• mapred.cache.files
  • mapred.job.classpath.files

The following list are some examples of what can be implemented with custom JARs:

  • Custom input or Output format in Pentaho MapReduce
  • Custom Practitioner in Pentaho MapReduce

Pentaho Application Monitoring

Pentaho provides real-time performance statistics by using the output step metrics. This can be used to extract step-level statistics.

You will only get statistics about specific mappers, reducers, or combiners if you use a transformation that works within a Hadoop mapper, reducer, or combiner in the Pentaho MapReduce job step. impacts the performance.

You will not get statistics that are aggregated for all the mapper, combiner, and reducer instances. You will need to have a mapper or reducer store instance data to an external data store, such as HBase or Database. Aggregate this data to get metrics for the entire Hadoop job.

PDI Cluster on YARN

The PDI YARN Cluster uses the YARN resource manager assignment and resource isolation functions to start multiple CARTE servers inside a Hadoop cluster. It is important to understand that once the CARTE servers are running, the behavior and use cases are the same as any other manually deployed KETTLE CARTE cluster. Furthermore, CARTE servers can READ and WRITE from within or outside of the Hadoop cluster to from or to files, relational databases, and others. Pentaho’s Carte user documentation has more helpful information, as well as documentation on using carte clusters.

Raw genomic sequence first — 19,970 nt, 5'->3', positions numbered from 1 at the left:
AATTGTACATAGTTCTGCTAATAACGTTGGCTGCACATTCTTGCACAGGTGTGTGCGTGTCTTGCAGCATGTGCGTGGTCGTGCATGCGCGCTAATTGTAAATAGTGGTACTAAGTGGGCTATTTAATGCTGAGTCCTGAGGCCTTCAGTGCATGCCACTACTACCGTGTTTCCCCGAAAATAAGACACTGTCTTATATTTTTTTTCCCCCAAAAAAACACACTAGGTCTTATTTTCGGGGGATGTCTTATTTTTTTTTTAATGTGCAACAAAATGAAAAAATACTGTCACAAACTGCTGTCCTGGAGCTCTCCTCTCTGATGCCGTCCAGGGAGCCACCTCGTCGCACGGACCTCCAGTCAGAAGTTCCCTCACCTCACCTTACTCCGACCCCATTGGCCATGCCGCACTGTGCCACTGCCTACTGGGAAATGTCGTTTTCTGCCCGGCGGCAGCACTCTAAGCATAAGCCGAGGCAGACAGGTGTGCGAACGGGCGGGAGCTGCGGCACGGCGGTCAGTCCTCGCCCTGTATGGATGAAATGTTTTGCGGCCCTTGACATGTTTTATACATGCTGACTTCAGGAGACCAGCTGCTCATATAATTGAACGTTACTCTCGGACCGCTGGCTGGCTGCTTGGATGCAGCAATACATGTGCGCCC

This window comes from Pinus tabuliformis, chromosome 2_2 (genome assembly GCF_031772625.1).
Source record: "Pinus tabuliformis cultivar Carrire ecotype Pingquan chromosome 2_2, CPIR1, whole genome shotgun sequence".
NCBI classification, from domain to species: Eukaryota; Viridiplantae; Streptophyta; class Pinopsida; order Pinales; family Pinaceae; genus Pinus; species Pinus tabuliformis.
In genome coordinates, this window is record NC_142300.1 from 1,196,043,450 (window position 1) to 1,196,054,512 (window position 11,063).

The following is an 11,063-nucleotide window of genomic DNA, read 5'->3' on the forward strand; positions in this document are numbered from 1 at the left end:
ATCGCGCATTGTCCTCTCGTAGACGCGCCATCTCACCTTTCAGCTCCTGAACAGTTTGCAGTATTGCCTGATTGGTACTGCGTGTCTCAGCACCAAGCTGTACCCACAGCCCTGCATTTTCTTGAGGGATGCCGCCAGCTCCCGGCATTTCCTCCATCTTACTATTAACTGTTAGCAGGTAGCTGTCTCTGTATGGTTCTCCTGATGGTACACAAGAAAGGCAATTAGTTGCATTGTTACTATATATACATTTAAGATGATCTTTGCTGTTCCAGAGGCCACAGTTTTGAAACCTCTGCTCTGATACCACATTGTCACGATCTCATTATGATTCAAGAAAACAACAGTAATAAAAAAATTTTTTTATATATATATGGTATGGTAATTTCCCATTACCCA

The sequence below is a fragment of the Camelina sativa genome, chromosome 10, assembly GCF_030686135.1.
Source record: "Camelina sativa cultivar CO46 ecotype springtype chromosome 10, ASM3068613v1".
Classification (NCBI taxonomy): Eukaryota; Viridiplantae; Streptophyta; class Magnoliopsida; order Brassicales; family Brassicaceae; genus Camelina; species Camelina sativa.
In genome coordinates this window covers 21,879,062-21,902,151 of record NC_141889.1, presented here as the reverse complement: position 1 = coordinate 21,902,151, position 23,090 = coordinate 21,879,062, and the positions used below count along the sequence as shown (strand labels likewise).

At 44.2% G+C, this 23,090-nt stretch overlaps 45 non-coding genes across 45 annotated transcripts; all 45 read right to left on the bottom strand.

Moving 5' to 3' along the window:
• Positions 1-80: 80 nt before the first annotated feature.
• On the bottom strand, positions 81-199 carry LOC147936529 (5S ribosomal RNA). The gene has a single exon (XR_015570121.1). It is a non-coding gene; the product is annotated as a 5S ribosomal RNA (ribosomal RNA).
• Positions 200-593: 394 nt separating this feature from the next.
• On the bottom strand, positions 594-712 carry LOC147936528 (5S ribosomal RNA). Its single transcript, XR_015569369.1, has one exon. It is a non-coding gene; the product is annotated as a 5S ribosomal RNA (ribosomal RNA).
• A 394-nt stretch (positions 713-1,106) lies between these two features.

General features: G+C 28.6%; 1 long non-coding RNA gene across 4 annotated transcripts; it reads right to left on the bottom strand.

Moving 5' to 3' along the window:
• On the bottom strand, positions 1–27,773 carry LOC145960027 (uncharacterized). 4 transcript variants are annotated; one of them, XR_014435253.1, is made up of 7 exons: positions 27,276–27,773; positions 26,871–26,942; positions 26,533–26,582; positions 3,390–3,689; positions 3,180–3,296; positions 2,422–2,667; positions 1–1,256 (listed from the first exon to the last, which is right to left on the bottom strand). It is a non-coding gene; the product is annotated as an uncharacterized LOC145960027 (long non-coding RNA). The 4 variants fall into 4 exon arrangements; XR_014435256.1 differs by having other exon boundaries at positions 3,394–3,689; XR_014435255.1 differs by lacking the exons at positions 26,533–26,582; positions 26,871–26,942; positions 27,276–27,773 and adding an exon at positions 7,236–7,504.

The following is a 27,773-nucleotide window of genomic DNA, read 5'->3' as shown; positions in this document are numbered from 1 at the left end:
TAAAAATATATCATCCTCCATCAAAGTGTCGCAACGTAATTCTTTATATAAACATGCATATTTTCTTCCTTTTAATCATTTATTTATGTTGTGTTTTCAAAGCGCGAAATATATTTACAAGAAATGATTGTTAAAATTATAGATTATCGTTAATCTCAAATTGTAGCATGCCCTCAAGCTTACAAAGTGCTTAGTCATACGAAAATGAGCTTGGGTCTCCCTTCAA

The following is a list of YARN Cluster's best use cases:

  • Data Ingestion processes
  • Real-time on-going transformation
  • Assignment of full job and transformation to be executed in one CARTE server
  • Use of Hadoop YARN as an escalation platform for PDI transformations when data is not stored in Hadoop

We recommend that you use Hadoop cluster data locality-aware processes, like MapReduce, for all other use cases where Hadoop data needs to be processed.


Figure 4: YARN Transformation Process


User Impersonation Limitation:

Pentaho YARN cluster currently runs inside the YARN container and uses SHIM configuration to generate a Kerberos ticket. Therefore, it cannot run as a calling user. Visit the Kerberos authentication section in Big Data Integrated Authentication for more information.